It is our opinion that if the functions of court commissioner and probation officer were exercised by the same individual, it is likely in certain cases involving juvenile offenders that a situation would exist where this individual would occupy simultaneously the positions of investigating officer, "attorney" for the defendant, custodial officer, process server, arresting officer and judge. We believe that this presents a clear case of incompatibility of officers, and that the occupancy by one person of both offices is not consistent with the impartial administration of justice.
As already observed, this conclusion makes it unnecessary to consider the second part of question 2.
[[Orig. Op. Page 5]]
(3) RCW 13.04.030 provides in part as follows:
". . . In counties in which there is no resident judge of the superior court, the court commissioner shall have the power, authority and jurisdiction, concurrent with the superior court and the judge thereof, to hear all matters relating to dependent and delinquent children, and to enter judgment and make orders with the same power, force and effect as any judge of the superior court, subject to review only by the judge of the superior court, on motion or demand filed by any party in interest within ten days from the entry of the order or judgment by the court commissioner."
Despite the restrictive language contained in the first sentence of the quoted portion of the statute, we do not believe that this provision can be limited in its application to "counties in which there is no resident judge of the superior court." It was held inHoward v. Hanson, 49 Wash. 314, that Article IV, § 23, of the constitution cannot be limited by an act of the legislature since "This grant of power is supreme in the courts and the legislature is without power to take it away."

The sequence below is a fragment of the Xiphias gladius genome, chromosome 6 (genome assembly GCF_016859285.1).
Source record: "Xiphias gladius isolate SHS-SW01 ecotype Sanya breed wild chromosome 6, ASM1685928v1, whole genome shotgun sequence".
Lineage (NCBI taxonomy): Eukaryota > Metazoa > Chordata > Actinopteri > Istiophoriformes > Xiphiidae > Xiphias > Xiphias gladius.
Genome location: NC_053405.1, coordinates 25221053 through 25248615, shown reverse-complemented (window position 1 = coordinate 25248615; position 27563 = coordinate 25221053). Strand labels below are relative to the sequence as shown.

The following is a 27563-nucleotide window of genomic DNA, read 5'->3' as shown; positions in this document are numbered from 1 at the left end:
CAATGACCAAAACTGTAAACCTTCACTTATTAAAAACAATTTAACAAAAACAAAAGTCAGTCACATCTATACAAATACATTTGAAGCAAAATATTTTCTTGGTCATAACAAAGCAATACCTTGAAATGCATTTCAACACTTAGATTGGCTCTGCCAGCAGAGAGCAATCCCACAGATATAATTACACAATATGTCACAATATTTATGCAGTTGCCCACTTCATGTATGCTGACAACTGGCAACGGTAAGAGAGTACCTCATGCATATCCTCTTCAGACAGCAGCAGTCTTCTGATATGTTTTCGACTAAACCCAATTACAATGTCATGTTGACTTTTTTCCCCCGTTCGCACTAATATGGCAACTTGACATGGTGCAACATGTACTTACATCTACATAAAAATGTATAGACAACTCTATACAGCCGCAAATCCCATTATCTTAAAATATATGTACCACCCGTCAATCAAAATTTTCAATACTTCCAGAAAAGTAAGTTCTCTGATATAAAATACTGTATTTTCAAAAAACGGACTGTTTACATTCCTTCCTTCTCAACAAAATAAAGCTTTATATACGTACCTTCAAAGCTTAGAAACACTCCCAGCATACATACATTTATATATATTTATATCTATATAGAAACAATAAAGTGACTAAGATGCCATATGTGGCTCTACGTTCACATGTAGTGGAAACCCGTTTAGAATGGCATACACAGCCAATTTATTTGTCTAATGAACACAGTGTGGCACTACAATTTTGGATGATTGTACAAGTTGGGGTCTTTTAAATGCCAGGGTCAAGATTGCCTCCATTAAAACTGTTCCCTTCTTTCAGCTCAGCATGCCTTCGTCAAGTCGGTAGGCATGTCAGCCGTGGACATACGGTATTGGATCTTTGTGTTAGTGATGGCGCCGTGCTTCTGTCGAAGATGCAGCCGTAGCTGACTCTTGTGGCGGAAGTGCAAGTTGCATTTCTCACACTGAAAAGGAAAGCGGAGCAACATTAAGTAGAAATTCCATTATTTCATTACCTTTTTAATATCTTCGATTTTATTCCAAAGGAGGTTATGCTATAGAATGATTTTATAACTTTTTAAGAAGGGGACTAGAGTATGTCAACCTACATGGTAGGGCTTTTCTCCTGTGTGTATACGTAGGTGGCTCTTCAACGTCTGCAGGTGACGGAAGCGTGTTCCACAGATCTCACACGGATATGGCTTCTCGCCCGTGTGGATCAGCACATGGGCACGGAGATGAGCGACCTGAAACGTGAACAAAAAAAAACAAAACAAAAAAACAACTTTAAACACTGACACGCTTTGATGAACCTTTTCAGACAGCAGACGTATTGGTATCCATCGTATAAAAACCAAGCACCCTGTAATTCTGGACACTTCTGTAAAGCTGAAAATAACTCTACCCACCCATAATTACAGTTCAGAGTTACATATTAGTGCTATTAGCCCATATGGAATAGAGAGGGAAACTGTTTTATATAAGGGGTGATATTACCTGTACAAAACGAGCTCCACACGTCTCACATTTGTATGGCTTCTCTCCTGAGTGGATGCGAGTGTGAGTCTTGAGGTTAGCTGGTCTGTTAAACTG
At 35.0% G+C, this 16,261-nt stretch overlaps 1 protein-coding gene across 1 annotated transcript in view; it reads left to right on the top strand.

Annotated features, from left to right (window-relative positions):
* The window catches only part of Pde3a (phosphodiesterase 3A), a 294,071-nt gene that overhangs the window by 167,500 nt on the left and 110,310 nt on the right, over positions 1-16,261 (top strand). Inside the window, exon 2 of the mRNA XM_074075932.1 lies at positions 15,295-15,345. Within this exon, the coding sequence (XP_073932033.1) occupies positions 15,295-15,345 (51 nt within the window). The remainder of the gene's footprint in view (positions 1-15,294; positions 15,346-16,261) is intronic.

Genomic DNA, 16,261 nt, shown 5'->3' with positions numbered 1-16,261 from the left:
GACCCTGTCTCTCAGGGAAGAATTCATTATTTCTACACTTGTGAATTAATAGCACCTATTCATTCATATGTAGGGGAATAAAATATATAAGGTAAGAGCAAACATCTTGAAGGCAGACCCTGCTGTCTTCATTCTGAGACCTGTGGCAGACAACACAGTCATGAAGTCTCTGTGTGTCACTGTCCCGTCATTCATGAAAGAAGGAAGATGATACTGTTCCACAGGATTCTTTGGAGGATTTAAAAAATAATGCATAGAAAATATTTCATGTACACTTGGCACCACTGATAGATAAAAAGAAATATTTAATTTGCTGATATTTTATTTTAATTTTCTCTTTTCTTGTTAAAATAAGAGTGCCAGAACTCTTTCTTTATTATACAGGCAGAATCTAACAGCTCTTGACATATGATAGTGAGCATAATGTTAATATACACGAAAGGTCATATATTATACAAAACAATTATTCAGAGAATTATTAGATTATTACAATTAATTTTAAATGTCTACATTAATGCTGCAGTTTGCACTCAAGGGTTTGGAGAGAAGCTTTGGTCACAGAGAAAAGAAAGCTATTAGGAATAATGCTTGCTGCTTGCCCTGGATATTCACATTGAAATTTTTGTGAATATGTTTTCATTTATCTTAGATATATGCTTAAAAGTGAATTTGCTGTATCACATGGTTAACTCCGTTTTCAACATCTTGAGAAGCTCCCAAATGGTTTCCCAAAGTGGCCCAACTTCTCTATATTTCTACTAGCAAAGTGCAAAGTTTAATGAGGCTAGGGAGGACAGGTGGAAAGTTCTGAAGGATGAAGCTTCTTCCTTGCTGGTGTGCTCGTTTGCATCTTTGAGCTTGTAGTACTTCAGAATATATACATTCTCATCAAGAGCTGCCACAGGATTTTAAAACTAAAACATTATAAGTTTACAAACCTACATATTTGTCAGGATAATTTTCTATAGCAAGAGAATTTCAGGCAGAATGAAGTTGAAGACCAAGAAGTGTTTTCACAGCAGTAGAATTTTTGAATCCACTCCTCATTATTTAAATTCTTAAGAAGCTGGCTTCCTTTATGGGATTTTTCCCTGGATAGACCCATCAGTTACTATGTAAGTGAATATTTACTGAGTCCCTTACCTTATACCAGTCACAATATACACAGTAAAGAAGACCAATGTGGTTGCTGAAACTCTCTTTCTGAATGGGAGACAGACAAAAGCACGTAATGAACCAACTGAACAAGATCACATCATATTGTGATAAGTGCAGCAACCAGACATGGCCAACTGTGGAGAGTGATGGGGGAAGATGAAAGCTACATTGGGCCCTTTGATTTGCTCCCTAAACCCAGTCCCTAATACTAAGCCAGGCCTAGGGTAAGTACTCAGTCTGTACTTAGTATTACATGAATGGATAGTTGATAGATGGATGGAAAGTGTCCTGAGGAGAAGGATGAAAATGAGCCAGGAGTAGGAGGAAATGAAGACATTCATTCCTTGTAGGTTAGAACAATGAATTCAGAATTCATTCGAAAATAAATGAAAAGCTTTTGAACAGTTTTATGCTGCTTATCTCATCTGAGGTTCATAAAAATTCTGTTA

Our Washington court has held on several occasions that under Article IV, § 23, of our state constitution, which is self-executing, a court commissioner has power to adjudge all cases where a jury is not required. Peterson v. Dillon, 27 Wash. 78;State ex rel. Lockhart v. Claypool, 132 Wash. 374,Ankeny v. Pomeroy Grain Growers, Inc., 170 Wash. 1.
In theLockhart case the court, after quoting Article IV, § 23, stated as follows:
"Under this provision the court commissioner is given: First, power 'to perform like duties as a judge of the superior court at chambers, subject to revision by said judge;' second, power 'to take depositions;' and, third, power 'to perform such other business connected with the administration of justice as may be prescribed by law.'
"The question, more particularly, is, What powers are conferred upon a judge at chambers? Was it the [[Orig. Op. Page 6]] intention of the makers of the constitution to give the commissioners such powers as then existed by law, or was it intended to give them such powers as might in the future be conferred upon a judge at chambers? At the time the constitution was adopted, the powers of a judge at chambers, as defined by § 2138 of the code of 1881, p. 368, were these: